Paul Begala, a Texan and former Clinton adviser, said the Clintons ‘love Southerners, and I think that is reciprocated.“
“It’s as simple as that,” Begala wrote in an email. ‘They don’t view us as some kind of weird alien being. They see us as their friends and neighbors and cousins and friends – because we are.”
Hillary Clinton even leads some potential GOP rivals in very early presidential polling in states like Georgia and Kentucky, and could expect a higher, more diverse turnout in a presidential year. The South’s changing demographics – eight of the 10 states with the fastest-growing Hispanic populations are in the region – would also help a 2016 Clinton campaign.
But the problems facing incumbents even like Landrieu and Pryor, who come from perhaps the preeminent Democratic families in their respective states, underscore the difficulties Democrats face in the South.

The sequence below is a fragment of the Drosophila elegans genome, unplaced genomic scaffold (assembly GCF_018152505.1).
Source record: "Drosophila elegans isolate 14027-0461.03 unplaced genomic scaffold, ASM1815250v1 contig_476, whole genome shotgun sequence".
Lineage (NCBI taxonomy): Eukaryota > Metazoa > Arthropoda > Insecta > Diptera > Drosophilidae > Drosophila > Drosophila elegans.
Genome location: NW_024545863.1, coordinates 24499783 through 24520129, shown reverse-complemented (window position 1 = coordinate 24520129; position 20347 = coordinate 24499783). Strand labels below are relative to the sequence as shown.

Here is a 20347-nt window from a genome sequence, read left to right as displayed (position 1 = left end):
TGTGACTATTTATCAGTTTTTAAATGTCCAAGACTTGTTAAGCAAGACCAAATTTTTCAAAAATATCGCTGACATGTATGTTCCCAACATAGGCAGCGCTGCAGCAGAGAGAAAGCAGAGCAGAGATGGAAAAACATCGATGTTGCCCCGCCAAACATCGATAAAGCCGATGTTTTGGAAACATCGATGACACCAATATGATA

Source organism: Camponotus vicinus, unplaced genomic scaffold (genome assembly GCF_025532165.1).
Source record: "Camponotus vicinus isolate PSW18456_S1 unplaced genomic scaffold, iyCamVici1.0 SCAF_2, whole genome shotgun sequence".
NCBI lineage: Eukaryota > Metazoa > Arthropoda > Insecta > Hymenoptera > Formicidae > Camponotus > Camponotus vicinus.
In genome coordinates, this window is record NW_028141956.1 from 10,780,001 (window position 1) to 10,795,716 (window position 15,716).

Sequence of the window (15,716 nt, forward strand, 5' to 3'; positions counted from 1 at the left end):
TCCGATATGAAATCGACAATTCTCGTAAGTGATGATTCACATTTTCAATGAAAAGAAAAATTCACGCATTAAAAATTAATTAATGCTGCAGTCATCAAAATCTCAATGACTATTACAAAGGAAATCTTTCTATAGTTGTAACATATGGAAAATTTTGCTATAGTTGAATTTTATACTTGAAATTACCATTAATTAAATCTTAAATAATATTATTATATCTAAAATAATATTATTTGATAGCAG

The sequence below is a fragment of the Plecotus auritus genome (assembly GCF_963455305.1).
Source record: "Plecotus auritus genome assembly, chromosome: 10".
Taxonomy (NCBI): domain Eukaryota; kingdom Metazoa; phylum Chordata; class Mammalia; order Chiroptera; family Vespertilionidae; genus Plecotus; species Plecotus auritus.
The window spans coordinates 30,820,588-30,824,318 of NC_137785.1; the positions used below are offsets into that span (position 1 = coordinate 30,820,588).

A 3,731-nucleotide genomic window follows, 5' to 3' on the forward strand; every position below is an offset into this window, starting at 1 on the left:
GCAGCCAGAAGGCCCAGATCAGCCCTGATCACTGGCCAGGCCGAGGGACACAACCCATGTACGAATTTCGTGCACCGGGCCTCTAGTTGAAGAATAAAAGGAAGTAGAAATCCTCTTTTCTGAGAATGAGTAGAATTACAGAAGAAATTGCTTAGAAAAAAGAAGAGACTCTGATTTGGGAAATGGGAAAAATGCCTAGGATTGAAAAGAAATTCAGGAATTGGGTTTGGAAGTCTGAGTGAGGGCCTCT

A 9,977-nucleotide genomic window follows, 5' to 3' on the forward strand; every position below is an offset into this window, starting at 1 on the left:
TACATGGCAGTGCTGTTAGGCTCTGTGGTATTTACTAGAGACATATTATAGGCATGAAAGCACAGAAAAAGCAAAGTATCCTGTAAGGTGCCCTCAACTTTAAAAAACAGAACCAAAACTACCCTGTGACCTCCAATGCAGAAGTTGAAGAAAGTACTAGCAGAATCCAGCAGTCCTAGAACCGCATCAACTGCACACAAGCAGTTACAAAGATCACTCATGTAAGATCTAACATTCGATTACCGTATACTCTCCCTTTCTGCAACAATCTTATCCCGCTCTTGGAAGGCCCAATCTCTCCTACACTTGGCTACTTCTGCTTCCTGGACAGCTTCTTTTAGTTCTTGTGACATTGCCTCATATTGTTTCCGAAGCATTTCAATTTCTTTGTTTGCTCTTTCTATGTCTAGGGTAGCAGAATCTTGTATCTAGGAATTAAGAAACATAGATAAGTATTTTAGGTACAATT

Rep. Tom Cotton (R-Ark.), the Harvard-educated Iraq War veteran challenging Pryor, has tried to downplay Clinton’s role to focus on Obama.
“I’m not worried about Bill Clinton’s support for Mark Pryor,” Cotton told ABC News. “I’m worried about Mark Pryor’s support for Barack Obama.”
Obama captured as few as one of every 10 white voters in some Southern states in both 2008 and 2012. Even in his overwhelming 2008 victory, Obama captured fewer votes than the Democrats’ 2004 nominee, John Kerry, in dozens of rural counties in places like Arkansas and Kentucky that were both overwhelmingly white and with comparatively few college graduates.